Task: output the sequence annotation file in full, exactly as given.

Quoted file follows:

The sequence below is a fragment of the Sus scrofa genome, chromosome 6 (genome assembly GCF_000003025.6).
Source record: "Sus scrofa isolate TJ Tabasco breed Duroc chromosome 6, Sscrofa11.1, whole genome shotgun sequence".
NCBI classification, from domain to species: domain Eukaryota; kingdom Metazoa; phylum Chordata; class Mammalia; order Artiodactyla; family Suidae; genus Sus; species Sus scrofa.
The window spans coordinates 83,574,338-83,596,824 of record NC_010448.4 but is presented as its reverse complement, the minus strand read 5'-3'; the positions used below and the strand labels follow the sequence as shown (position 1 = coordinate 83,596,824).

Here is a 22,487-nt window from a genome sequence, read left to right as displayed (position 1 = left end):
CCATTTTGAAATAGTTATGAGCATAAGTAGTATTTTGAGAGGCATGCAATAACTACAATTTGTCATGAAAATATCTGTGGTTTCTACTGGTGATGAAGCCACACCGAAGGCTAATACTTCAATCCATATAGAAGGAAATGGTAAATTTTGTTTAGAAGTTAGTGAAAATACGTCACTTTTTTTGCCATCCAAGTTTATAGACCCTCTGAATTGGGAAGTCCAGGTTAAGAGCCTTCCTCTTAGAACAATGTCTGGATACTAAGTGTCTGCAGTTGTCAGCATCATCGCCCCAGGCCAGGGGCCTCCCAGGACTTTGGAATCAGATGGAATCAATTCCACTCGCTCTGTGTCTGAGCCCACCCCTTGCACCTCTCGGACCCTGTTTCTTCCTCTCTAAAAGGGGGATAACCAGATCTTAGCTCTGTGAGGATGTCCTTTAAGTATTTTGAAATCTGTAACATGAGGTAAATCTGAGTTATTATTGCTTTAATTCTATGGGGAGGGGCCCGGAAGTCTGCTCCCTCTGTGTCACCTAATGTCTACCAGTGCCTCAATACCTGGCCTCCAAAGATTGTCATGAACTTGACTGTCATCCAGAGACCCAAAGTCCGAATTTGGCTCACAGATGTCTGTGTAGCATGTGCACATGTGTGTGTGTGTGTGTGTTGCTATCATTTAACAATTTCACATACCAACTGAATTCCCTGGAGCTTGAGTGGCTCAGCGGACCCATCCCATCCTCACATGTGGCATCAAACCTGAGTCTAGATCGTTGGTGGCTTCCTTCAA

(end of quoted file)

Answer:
The sequence below is a fragment of the Sus scrofa genome, chromosome 6 (genome assembly GCF_000003025.6).
Source record: "Sus scrofa isolate TJ Tabasco breed Duroc chromosome 6, Sscrofa11.1, whole genome shotgun sequence".
NCBI classification, from domain to species: domain Eukaryota; kingdom Metazoa; phylum Chordata; class Mammalia; order Artiodactyla; family Suidae; genus Sus; species Sus scrofa.
The window spans coordinates 83,574,338-83,596,824 of record NC_010448.4 but is presented as its reverse complement, the minus strand read 5'-3'; the positions used below and the strand labels follow the sequence as shown (position 1 = coordinate 83,596,824).

Here is a 22,487-nt window from a genome sequence, read left to right as displayed (position 1 = left end):
CCATTTTGAAATAGTTATGAGCATAAGTAGTATTTTGAGAGGCATGCAATAACTACAATTTGTCATGAAAATATCTGTGGTTTCTACTGGTGATGAAGCCACACCGAAGGCTAATACTTCAATCCATATAGAAGGAAATGGTAAATTTTGTTTAGAAGTTAGTGAAAATACGTCACTTTTTTTGCCATCCAAGTTTATAGACCCTCTGAATTGGGAAGTCCAGGTTAAGAGCCTTCCTCTTAGAACAATGTCTGGATACTAAGTGTCTGCAGTTGTCAGCATCATCGCCCCAGGCCAGGGGCCTCCCAGGACTTTGGAATCAGATGGAATCAATTCCACTCGCTCTGTGTCTGAGCCCACCCCTTGCACCTCTCGGACCCTGTTTCTTCCTCTCTAAAAGGGGGATAACCAGATCTTAGCTCTGTGAGGATGTCCTTTAAGTATTTTGAAATCTGTAACATGAGGTAAATCTGAGTTATTATTGCTTTAATTCTATGGGGAGGGGCCCGGAAGTCTGCTCCCTCTGTGTCACCTAATGTCTACCAGTGCCTCAATACCTGGCCTCCAAAGATTGTCATGAACTTGACTGTCATCCAGAGACCCAAAGTCCGAATTTGGCTCACAGATGTCTGTGTAGCATGTGCACATGTGTGTGTGTGTGTGTGTTGCTATCATTTAACAATTTCACATACCAACTGAATTCCCTGGAGCTTGAGTGGCTCAGCGGACCCATCCCATCCTCACATGTGGCATCAAACCTGAGTCTAGATCGTTGGTGGCTTCCTTCAA